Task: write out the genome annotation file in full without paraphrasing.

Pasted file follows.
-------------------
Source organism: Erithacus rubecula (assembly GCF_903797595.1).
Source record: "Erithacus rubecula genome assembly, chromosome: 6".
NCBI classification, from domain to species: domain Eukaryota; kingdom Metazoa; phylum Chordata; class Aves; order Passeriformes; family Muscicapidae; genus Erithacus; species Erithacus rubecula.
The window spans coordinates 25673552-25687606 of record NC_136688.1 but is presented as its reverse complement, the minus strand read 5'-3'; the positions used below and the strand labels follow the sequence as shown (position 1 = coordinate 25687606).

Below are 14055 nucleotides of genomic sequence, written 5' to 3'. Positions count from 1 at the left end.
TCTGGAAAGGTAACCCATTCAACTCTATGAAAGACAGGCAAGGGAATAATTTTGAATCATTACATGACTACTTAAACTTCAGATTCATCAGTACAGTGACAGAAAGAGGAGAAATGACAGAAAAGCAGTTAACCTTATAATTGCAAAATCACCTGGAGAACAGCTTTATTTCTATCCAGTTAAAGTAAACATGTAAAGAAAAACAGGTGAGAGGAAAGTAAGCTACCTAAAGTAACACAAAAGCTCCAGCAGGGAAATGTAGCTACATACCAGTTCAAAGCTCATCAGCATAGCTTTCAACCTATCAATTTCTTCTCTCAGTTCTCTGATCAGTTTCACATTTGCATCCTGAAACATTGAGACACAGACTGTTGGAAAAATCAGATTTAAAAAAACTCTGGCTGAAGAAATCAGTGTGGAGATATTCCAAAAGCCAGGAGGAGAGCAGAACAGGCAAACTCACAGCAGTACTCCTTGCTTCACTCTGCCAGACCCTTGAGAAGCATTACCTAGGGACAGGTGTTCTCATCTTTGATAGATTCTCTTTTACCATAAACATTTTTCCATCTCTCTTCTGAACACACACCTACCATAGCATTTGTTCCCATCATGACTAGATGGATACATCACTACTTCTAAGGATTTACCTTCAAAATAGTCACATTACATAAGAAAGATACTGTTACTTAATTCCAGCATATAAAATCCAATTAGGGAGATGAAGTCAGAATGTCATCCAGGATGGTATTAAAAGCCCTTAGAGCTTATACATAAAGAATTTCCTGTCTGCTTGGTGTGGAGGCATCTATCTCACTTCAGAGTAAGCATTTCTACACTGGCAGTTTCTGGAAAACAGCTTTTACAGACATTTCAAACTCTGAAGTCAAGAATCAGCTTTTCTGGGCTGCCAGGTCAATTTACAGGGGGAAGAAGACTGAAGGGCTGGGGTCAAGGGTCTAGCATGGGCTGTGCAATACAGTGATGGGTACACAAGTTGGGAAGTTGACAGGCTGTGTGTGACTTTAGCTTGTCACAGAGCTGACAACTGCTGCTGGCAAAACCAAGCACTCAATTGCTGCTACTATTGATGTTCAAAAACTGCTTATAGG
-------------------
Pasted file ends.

Source organism: Erithacus rubecula (assembly GCF_903797595.1).
Source record: "Erithacus rubecula genome assembly, chromosome: 6".
NCBI classification, from domain to species: domain Eukaryota; kingdom Metazoa; phylum Chordata; class Aves; order Passeriformes; family Muscicapidae; genus Erithacus; species Erithacus rubecula.
The window spans coordinates 25673552-25687606 of record NC_136688.1 but is presented as its reverse complement, the minus strand read 5'-3'; the positions used below and the strand labels follow the sequence as shown (position 1 = coordinate 25687606).

Below are 14055 nucleotides of genomic sequence, written 5' to 3'. Positions count from 1 at the left end.
TCTGGAAAGGTAACCCATTCAACTCTATGAAAGACAGGCAAGGGAATAATTTTGAATCATTACATGACTACTTAAACTTCAGATTCATCAGTACAGTGACAGAAAGAGGAGAAATGACAGAAAAGCAGTTAACCTTATAATTGCAAAATCACCTGGAGAACAGCTTTATTTCTATCCAGTTAAAGTAAACATGTAAAGAAAAACAGGTGAGAGGAAAGTAAGCTACCTAAAGTAACACAAAAGCTCCAGCAGGGAAATGTAGCTACATACCAGTTCAAAGCTCATCAGCATAGCTTTCAACCTATCAATTTCTTCTCTCAGTTCTCTGATCAGTTTCACATTTGCATCCTGAAACATTGAGACACAGACTGTTGGAAAAATCAGATTTAAAAAAACTCTGGCTGAAGAAATCAGTGTGGAGATATTCCAAAAGCCAGGAGGAGAGCAGAACAGGCAAACTCACAGCAGTACTCCTTGCTTCACTCTGCCAGACCCTTGAGAAGCATTACCTAGGGACAGGTGTTCTCATCTTTGATAGATTCTCTTTTACCATAAACATTTTTCCATCTCTCTTCTGAACACACACCTACCATAGCATTTGTTCCCATCATGACTAGATGGATACATCACTACTTCTAAGGATTTACCTTCAAAATAGTCACATTACATAAGAAAGATACTGTTACTTAATTCCAGCATATAAAATCCAATTAGGGAGATGAAGTCAGAATGTCATCCAGGATGGTATTAAAAGCCCTTAGAGCTTATACATAAAGAATTTCCTGTCTGCTTGGTGTGGAGGCATCTATCTCACTTCAGAGTAAGCATTTCTACACTGGCAGTTTCTGGAAAACAGCTTTTACAGACATTTCAAACTCTGAAGTCAAGAATCAGCTTTTCTGGGCTGCCAGGTCAATTTACAGGGGGAAGAAGACTGAAGGGCTGGGGTCAAGGGTCTAGCATGGGCTGTGCAATACAGTGATGGGTACACAAGTTGGGAAGTTGACAGGCTGTGTGTGACTTTAGCTTGTCACAGAGCTGACAACTGCTGCTGGCAAAACCAAGCACTCAATTGCTGCTACTATTGATGTTCAAAAACTGCTTATAGG